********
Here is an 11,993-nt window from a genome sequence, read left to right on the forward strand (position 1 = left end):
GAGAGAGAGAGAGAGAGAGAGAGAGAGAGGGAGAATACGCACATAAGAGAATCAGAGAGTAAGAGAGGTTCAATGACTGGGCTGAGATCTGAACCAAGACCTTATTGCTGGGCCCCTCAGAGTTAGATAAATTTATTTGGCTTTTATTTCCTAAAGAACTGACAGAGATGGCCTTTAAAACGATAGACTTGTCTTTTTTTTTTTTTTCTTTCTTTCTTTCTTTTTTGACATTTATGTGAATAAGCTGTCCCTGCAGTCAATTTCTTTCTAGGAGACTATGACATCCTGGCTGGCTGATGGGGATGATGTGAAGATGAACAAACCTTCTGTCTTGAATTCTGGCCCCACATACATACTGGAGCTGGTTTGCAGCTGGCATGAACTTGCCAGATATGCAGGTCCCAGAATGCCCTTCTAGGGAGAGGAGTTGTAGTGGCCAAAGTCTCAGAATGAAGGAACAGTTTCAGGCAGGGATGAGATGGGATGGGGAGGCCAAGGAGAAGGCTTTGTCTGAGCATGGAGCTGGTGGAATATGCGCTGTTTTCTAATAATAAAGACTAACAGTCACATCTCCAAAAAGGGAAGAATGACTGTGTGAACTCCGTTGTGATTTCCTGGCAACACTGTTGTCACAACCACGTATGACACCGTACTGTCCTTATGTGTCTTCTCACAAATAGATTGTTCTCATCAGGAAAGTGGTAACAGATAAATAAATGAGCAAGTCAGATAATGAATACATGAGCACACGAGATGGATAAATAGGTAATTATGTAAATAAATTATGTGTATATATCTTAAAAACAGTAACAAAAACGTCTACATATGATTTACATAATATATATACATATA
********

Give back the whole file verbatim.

Here is an 11,993-nt window from a genome sequence, read left to right on the forward strand (position 1 = left end):
GAGAGAGAGAGAGAGAGAGAGAGAGAGAGGGAGAATACGCACATAAGAGAATCAGAGAGTAAGAGAGGTTCAATGACTGGGCTGAGATCTGAACCAAGACCTTATTGCTGGGCCCCTCAGAGTTAGATAAATTTATTTGGCTTTTATTTCCTAAAGAACTGACAGAGATGGCCTTTAAAACGATAGACTTGTCTTTTTTTTTTTTTTCTTTCTTTCTTTCTTTTTTGACATTTATGTGAATAAGCTGTCCCTGCAGTCAATTTCTTTCTAGGAGACTATGACATCCTGGCTGGCTGATGGGGATGATGTGAAGATGAACAAACCTTCTGTCTTGAATTCTGGCCCCACATACATACTGGAGCTGGTTTGCAGCTGGCATGAACTTGCCAGATATGCAGGTCCCAGAATGCCCTTCTAGGGAGAGGAGTTGTAGTGGCCAAAGTCTCAGAATGAAGGAACAGTTTCAGGCAGGGATGAGATGGGATGGGGAGGCCAAGGAGAAGGCTTTGTCTGAGCATGGAGCTGGTGGAATATGCGCTGTTTTCTAATAATAAAGACTAACAGTCACATCTCCAAAAAGGGAAGAATGACTGTGTGAACTCCGTTGTGATTTCCTGGCAACACTGTTGTCACAACCACGTATGACACCGTACTGTCCTTATGTGTCTTCTCACAAATAGATTGTTCTCATCAGGAAAGTGGTAACAGATAAATAAATGAGCAAGTCAGATAATGAATACATGAGCACACGAGATGGATAAATAGGTAATTATGTAAATAAATTATGTGTATATATCTTAAAAACAGTAACAAAAACGTCTACATATGATTTACATAATATATATACATATA